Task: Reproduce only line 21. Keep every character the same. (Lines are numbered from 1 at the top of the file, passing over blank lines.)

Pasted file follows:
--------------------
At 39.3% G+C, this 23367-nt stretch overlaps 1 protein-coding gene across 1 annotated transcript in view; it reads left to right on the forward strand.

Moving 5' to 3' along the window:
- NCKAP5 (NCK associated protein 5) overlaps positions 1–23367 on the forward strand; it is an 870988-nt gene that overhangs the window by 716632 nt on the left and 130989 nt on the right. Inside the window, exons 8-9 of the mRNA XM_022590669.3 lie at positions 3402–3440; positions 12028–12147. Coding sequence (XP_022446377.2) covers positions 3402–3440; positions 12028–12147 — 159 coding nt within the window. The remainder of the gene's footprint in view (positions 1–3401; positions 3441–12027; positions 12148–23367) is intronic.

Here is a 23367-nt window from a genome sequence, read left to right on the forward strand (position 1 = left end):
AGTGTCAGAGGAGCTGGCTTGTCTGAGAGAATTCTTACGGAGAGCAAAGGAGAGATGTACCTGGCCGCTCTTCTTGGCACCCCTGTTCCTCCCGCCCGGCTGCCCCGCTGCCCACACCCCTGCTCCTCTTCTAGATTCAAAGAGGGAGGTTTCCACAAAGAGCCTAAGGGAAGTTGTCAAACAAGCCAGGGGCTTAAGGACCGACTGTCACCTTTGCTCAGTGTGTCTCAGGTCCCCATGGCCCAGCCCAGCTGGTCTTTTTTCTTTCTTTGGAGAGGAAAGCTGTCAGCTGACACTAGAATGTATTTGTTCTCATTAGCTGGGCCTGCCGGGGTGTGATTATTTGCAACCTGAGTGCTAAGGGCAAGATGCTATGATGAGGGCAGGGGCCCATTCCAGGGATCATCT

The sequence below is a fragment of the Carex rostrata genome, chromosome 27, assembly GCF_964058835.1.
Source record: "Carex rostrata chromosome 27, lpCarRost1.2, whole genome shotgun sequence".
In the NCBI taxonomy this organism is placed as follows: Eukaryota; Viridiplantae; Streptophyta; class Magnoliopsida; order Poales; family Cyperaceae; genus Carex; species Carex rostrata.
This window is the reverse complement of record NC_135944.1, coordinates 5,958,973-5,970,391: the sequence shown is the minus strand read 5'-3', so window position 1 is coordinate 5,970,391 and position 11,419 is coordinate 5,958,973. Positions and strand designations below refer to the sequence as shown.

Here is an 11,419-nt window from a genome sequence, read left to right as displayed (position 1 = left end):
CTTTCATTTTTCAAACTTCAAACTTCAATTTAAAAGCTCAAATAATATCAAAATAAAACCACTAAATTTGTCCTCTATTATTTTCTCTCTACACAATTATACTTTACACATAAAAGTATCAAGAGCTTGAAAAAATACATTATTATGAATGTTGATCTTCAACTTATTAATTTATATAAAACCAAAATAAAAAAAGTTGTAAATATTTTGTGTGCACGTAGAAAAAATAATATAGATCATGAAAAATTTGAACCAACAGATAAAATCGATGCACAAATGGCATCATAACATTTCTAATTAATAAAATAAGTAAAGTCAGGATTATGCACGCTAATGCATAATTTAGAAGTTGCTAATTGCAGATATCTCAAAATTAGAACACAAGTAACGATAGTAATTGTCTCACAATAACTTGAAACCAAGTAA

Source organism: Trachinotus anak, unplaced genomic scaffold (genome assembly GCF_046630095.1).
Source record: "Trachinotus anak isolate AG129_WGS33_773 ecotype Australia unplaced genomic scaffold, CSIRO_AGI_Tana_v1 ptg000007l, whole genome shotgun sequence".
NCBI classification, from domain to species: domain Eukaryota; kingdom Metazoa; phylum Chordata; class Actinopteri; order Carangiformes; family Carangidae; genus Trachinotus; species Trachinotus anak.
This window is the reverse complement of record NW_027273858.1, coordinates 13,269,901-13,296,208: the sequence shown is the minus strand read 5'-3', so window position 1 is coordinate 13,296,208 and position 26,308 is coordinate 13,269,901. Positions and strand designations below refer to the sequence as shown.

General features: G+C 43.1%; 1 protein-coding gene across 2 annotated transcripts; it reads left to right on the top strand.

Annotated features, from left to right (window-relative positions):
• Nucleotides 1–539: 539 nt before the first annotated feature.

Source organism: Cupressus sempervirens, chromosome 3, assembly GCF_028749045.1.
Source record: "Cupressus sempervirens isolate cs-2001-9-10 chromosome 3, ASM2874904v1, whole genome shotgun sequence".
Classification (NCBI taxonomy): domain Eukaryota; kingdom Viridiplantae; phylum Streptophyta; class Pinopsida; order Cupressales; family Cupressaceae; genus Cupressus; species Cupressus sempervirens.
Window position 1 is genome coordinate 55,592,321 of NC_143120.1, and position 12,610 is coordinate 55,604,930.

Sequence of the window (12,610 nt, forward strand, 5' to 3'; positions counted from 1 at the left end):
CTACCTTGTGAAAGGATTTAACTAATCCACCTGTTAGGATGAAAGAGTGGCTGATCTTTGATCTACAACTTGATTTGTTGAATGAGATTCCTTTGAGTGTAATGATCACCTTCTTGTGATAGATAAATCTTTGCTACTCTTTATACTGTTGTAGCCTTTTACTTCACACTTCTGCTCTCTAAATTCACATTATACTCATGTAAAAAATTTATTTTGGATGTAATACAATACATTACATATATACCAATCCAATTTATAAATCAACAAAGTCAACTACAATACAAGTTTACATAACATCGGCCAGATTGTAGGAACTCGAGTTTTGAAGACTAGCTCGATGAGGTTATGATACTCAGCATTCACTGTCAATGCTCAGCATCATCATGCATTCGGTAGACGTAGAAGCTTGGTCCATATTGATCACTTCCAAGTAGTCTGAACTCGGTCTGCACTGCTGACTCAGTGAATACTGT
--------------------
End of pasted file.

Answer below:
Classification (NCBI taxonomy): domain Eukaryota; kingdom Viridiplantae; phylum Streptophyta; class Pinopsida; order Cupressales; family Cupressaceae; genus Cupressus; species Cupressus sempervirens.